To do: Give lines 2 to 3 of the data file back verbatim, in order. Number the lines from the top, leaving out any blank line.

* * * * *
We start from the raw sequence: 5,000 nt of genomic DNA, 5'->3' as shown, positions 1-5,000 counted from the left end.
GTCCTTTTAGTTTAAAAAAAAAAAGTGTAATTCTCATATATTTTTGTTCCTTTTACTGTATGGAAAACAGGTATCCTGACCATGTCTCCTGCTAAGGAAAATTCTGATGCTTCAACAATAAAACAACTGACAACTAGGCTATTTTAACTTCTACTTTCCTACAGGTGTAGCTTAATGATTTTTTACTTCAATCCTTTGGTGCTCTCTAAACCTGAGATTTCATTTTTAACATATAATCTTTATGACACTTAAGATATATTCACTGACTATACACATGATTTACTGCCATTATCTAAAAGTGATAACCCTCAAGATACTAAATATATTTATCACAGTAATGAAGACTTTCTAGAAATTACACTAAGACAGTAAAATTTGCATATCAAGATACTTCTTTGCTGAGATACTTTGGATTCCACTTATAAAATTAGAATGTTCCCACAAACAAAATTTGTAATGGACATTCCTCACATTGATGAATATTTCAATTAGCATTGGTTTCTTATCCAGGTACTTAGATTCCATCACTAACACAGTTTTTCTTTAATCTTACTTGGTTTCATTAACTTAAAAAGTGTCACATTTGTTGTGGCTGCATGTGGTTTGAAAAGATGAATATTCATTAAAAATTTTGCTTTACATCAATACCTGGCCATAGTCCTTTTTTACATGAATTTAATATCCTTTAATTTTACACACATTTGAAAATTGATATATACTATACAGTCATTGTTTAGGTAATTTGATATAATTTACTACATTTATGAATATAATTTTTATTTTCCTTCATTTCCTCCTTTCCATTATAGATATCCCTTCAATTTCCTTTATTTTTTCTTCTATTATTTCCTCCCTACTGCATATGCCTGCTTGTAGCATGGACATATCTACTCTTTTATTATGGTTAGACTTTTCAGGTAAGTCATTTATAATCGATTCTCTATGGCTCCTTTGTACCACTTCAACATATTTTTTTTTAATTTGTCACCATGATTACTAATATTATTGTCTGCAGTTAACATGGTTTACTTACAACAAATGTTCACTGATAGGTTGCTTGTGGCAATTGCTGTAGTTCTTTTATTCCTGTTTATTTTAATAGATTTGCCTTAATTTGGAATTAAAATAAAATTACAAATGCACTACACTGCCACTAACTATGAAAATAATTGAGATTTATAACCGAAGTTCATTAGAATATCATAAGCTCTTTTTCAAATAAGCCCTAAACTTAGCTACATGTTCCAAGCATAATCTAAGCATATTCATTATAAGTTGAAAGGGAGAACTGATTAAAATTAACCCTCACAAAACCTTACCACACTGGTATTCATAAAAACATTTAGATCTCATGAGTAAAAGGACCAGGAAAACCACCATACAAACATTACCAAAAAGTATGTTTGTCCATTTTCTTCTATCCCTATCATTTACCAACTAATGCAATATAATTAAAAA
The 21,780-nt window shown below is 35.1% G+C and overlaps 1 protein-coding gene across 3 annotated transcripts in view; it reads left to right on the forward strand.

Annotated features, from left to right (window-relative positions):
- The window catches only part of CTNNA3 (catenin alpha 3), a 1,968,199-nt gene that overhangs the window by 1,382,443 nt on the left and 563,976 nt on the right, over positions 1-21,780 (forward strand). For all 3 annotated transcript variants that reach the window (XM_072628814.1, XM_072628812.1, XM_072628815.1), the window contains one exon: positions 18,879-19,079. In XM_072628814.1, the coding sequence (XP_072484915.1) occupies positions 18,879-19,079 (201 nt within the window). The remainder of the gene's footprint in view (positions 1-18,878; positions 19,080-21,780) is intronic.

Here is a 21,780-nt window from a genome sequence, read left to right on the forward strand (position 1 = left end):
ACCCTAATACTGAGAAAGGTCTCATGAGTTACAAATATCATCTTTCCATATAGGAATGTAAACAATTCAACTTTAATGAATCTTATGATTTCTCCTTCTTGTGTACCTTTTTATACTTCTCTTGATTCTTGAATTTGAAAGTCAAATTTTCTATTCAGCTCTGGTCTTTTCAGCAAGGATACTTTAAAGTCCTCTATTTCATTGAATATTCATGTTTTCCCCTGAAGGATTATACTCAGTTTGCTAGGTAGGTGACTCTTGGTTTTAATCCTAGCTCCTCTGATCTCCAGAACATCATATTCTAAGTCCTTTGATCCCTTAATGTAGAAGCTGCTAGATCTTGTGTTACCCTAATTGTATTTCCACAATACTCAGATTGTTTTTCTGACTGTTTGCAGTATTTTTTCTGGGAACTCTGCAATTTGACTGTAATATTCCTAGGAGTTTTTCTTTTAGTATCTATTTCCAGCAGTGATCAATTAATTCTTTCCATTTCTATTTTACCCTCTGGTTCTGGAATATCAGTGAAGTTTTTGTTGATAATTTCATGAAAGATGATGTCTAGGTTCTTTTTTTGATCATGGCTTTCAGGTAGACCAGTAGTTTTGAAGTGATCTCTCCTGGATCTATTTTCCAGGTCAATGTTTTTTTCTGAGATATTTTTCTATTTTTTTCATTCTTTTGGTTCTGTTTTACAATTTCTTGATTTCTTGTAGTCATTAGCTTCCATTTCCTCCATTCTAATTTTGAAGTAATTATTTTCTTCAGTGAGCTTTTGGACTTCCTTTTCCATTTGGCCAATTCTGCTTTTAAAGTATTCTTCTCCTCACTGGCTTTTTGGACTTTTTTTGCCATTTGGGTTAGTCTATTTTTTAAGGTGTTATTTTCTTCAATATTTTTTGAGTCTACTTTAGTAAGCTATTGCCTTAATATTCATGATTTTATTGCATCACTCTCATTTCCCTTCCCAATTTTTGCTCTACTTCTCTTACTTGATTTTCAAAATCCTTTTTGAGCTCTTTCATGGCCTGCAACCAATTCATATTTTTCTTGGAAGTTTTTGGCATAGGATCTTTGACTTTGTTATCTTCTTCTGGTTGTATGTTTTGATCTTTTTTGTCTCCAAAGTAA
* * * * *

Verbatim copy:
GTCCTTTTAGTTTAAAAAAAAAAAGTGTAATTCTCATATATTTTTGTTCCTTTTACTGTATGGAAAACAGGTATCCTGACCATGTCTCCTGCTAAGGAAAATTCTGATGCTTCAACAATAAAACAACTGACAACTAGGCTATTTTAACTTCTACTTTCCTACAGGTGTAGCTTAATGATTTTTTACTTCAATCCTTTGGTGCTCTCTAAACCTGAGATTTCATTTTTAACATATAATCTTTATGACACTTAAGATATATTCACTGACTATACACATGATTTACTGCCATTATCTAAAAGTGATAACCCTCAAGATACTAAATATATTTATCACAGTAATGAAGACTTTCTAGAAATTACACTAAGACAGTAAAATTTGCATATCAAGATACTTCTTTGCTGAGATACTTTGGATTCCACTTATAAAATTAGAATGTTCCCACAAACAAAATTTGTAATGGACATTCCTCACATTGATGAATATTTCAATTAGCATTGGTTTCTTATCCAGGTACTTAGATTCCATCACTAACACAGTTTTTCTTTAATCTTACTTGGTTTCATTAACTTAAAAAGTGTCACATTTGTTGTGGCTGCATGTGGTTTGAAAAGATGAATATTCATTAAAAATTTTGCTTTACATCAATACCTGGCCATAGTCCTTTTTTACATGAATTTAATATCCTTTAATTTTACACACATTTGAAAATTGATATATACTATACAGTCATTGTTTAGGTAATTTGATATAATTTACTACATTTATGAATATAATTTTTATTTTCCTTCATTTCCTCCTTTCCATTATAGATATCCCTTCAATTTCCTTTATTTTTTCTTCTATTATTTCCTCCCTACTGCATATGCCTGCTTGTAGCATGGACATATCTACTCTTTTATTATGGTTAGACTTTTCAGGTAAGTCATTTATAATCGATTCTCTATGGCTCCTTTGTACCACTTCAACATATTTTTTTTTAATTTGTCACCATGATTACTAATATTATTGTCTGCAGTTAACATGGTTTACTTACAACAAATGTTCACTGATAGGTTGCTTGTGGCAATTGCTGTAGTTCTTTTATTCCTGTTTATTTTAATAGATTTGCCTTAATTTGGAATTAAAATAAAATTACAAATGCACTACACTGCCACTAACTATGAAAATAATTGAGATTTATAACCGAAGTTCATTAGAATATCATAAGCTCTTTTTCAAATAAGCCCTAAACTTAGCTACATGTTCCAAGCATAATCTAAGCATATTCATTATAAGTTGAAAGGGAGAACTGATTAAAATTAACCCTCACAAAACCTTACCACACTGGTATTCATAAAAACATTTAGATCTCATGAGTAAAAGGACCAGGAAAACCACCATACAAACATTACCAAAAAGTATGTTTGTCCATTTTCTTCTATCCCTATCATTTACCAACTAATGCAATATAATTAAAAA
The 21,780-nt window shown below is 35.1% G+C and overlaps 1 protein-coding gene across 3 annotated transcripts in view; it reads left to right on the forward strand.